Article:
Maker's Name: 
Laser Electronics Pty Ltd
Where made: 
38 × 10 × 8 cm

The HeNe laser was the first successful gas laser and the first to have a continuous output.

In 1961, a group at Bell Laboratories were able to excite Ne atoms in a low pressure gas and make them lase in the infrared part of the spectrum.

Eighteen months later they achieved operation at a wavelength of 633 nm in the red.

This laser was built by a Gold Coast firm, Laser Electronics, in the 1980s, using a tube made by Hughes, and was used at UQ in student laboratories.  The tube contains a mixture of helium and neon gases at low pressure. A current passing through the gas excites both types of atom. It is the neon atoms that are stimulated to emit the red light; the helium atoms pass their energy across to the neon atoms in collisions.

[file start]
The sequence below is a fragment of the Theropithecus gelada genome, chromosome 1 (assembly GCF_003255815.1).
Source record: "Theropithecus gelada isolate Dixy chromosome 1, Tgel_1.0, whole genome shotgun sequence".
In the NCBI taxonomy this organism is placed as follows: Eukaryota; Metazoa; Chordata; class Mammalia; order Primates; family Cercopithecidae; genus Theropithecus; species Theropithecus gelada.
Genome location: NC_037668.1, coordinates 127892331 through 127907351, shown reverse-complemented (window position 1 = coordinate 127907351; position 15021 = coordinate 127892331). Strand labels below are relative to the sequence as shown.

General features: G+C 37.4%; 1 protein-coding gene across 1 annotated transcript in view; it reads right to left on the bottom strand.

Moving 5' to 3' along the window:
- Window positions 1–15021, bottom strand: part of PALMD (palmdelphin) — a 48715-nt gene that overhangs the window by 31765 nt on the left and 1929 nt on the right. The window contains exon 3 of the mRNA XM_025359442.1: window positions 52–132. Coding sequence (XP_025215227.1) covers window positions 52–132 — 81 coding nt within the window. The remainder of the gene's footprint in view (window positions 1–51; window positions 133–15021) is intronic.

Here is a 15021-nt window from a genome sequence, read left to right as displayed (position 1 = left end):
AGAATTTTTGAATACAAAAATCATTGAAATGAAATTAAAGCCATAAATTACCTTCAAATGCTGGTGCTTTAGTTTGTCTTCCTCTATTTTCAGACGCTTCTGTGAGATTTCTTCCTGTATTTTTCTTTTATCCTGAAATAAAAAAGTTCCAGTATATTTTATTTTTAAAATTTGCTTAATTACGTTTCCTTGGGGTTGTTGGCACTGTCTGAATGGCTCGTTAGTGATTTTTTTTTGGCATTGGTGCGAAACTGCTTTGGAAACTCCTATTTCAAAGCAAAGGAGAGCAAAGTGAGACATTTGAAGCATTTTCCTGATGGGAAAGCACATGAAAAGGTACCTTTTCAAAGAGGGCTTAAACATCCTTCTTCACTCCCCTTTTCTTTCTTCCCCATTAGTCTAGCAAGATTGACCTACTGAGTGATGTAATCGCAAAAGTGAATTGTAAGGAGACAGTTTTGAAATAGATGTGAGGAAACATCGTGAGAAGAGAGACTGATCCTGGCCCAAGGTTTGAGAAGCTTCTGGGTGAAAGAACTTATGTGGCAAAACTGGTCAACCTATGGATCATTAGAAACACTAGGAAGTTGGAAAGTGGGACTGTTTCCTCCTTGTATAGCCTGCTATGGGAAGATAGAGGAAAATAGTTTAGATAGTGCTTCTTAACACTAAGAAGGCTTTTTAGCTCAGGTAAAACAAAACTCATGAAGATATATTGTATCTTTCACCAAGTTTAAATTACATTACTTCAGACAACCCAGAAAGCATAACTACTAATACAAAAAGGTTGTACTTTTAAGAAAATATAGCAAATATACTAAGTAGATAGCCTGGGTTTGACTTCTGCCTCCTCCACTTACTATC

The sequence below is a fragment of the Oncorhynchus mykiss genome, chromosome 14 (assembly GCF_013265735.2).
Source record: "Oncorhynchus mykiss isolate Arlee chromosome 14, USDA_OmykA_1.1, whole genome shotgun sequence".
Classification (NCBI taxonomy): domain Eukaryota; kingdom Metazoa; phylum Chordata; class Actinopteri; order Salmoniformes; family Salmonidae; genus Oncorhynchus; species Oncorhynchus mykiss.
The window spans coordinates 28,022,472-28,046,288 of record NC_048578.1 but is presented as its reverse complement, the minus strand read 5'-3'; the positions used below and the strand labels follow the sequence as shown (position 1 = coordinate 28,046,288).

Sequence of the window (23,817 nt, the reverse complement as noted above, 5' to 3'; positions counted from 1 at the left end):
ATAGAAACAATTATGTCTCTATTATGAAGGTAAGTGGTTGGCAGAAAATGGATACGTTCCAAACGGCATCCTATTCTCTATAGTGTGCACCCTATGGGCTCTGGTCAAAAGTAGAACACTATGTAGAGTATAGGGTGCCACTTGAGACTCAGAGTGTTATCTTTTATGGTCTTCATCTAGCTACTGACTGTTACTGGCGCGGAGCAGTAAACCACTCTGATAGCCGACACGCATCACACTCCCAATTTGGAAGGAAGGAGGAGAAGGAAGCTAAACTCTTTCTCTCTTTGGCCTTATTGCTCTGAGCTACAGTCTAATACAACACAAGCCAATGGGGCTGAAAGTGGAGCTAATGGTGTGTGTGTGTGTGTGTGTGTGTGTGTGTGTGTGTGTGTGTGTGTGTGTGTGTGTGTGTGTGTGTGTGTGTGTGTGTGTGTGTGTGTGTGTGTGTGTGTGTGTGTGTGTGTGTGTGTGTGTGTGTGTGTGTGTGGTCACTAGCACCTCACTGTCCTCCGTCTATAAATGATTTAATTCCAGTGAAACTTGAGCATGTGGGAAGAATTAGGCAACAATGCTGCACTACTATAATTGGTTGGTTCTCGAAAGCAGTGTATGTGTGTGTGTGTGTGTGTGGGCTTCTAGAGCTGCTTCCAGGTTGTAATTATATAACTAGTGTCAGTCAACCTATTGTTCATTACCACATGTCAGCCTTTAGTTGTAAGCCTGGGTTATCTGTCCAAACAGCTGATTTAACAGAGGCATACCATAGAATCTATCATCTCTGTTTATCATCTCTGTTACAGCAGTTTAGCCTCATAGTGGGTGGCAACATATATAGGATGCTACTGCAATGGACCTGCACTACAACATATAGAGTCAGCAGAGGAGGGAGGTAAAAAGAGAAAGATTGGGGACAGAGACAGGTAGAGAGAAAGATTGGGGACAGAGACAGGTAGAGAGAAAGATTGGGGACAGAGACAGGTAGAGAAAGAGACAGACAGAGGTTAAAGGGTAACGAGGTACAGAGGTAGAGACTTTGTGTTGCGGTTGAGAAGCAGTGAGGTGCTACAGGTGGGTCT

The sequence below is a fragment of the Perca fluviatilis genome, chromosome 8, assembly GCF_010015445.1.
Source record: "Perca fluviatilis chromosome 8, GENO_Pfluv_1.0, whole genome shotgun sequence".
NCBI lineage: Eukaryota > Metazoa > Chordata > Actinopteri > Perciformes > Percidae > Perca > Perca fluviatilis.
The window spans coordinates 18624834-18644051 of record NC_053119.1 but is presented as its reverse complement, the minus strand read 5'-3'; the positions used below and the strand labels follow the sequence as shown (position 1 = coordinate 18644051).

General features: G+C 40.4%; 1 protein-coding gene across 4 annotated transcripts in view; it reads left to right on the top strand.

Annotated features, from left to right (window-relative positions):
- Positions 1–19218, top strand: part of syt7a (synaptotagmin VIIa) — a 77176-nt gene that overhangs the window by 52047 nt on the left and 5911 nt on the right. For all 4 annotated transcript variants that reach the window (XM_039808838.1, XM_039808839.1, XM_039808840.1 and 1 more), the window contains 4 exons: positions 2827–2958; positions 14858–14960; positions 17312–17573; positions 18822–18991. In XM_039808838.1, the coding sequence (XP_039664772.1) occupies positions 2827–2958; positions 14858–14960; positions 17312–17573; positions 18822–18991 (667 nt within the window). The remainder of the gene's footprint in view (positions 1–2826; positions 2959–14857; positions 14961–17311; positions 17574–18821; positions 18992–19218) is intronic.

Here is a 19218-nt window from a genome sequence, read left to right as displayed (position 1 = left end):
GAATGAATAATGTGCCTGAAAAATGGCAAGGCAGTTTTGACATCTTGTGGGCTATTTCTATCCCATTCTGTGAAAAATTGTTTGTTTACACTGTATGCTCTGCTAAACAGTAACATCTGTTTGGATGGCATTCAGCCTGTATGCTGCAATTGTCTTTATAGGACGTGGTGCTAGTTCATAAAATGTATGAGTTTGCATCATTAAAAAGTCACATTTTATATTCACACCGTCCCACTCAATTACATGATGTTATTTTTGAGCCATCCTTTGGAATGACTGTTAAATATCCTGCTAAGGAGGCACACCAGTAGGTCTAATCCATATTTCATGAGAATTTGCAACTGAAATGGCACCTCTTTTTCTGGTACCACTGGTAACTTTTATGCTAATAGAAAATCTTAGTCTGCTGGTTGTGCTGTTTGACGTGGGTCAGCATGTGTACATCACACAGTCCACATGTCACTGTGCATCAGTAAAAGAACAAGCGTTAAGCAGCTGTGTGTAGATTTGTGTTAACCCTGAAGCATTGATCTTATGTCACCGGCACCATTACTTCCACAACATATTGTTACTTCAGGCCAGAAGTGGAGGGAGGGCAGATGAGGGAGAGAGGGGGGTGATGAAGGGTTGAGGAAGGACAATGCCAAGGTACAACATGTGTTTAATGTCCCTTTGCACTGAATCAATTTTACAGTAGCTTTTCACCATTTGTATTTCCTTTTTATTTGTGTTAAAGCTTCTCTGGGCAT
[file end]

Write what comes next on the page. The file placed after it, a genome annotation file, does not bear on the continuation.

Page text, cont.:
Mirrors of extremely high reflectivity, above 99%, are sealed to the ends of the tube with special mounts that allow them to be aligned so the the light can bounce back and forth many times to be amplified by the atoms. A little of the light escapes from each end to form narrow, intense beams, many times brighter than the Sun.